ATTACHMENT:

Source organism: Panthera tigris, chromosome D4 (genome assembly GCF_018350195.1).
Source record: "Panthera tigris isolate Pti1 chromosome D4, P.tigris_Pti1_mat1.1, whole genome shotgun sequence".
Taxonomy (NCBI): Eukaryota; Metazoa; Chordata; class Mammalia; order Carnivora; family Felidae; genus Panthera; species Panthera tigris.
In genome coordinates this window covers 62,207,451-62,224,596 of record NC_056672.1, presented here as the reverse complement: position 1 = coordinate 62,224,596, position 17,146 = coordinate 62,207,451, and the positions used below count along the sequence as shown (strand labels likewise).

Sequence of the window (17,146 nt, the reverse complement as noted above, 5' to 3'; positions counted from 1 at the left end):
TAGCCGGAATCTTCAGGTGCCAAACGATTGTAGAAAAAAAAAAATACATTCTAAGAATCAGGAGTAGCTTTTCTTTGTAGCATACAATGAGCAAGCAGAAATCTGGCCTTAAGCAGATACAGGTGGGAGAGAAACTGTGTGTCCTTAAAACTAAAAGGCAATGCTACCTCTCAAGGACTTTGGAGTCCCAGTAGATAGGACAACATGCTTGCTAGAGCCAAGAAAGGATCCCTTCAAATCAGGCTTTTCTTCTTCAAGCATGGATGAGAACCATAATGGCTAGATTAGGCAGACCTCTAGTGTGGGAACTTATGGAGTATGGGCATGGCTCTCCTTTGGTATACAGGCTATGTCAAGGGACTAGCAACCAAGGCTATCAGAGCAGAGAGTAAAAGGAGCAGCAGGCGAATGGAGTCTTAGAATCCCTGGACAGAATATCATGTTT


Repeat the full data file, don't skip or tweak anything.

Source organism: Panthera tigris, chromosome D4 (genome assembly GCF_018350195.1).
Source record: "Panthera tigris isolate Pti1 chromosome D4, P.tigris_Pti1_mat1.1, whole genome shotgun sequence".
Taxonomy (NCBI): Eukaryota; Metazoa; Chordata; class Mammalia; order Carnivora; family Felidae; genus Panthera; species Panthera tigris.
In genome coordinates this window covers 62,207,451-62,224,596 of record NC_056672.1, presented here as the reverse complement: position 1 = coordinate 62,224,596, position 17,146 = coordinate 62,207,451, and the positions used below count along the sequence as shown (strand labels likewise).

Sequence of the window (17,146 nt, the reverse complement as noted above, 5' to 3'; positions counted from 1 at the left end):
TAGCCGGAATCTTCAGGTGCCAAACGATTGTAGAAAAAAAAAAATACATTCTAAGAATCAGGAGTAGCTTTTCTTTGTAGCATACAATGAGCAAGCAGAAATCTGGCCTTAAGCAGATACAGGTGGGAGAGAAACTGTGTGTCCTTAAAACTAAAAGGCAATGCTACCTCTCAAGGACTTTGGAGTCCCAGTAGATAGGACAACATGCTTGCTAGAGCCAAGAAAGGATCCCTTCAAATCAGGCTTTTCTTCTTCAAGCATGGATGAGAACCATAATGGCTAGATTAGGCAGACCTCTAGTGTGGGAACTTATGGAGTATGGGCATGGCTCTCCTTTGGTATACAGGCTATGTCAAGGGACTAGCAACCAAGGCTATCAGAGCAGAGAGTAAAAGGAGCAGCAGGCGAATGGAGTCTTAGAATCCCTGGACAGAATATCATGTTT